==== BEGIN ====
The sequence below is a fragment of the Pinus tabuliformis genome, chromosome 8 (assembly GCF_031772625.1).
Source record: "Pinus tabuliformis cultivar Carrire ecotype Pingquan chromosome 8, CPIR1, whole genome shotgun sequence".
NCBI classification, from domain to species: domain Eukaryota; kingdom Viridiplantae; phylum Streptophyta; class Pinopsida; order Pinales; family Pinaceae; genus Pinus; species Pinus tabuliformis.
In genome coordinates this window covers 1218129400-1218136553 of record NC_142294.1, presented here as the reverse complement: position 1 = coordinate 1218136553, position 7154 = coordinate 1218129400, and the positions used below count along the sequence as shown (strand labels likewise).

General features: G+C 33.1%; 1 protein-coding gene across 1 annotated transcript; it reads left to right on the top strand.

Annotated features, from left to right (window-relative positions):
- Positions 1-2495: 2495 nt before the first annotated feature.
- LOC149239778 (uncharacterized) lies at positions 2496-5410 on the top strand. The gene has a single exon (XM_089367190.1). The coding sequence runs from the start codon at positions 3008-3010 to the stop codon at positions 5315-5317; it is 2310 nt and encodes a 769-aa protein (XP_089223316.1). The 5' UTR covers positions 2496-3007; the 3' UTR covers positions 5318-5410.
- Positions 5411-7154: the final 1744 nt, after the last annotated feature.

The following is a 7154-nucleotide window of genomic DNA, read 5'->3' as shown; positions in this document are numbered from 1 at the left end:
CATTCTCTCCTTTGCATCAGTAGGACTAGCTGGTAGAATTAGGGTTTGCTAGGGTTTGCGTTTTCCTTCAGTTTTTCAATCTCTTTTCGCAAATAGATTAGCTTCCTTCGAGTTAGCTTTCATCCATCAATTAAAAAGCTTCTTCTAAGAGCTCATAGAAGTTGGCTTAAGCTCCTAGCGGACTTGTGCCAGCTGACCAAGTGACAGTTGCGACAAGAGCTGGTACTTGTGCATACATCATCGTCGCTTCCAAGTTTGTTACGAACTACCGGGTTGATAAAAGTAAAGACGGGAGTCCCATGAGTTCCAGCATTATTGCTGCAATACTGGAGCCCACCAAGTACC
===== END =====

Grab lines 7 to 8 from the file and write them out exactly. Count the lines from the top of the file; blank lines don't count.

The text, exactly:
- Positions 1-2495: 2495 nt before the first annotated feature.
- LOC149239778 (uncharacterized) lies at positions 2496-5410 on the top strand. The gene has a single exon (XM_089367190.1). The coding sequence runs from the start codon at positions 3008-3010 to the stop codon at positions 5315-5317; it is 2310 nt and encodes a 769-aa protein (XP_089223316.1). The 5' UTR covers positions 2496-3007; the 3' UTR covers positions 5318-5410.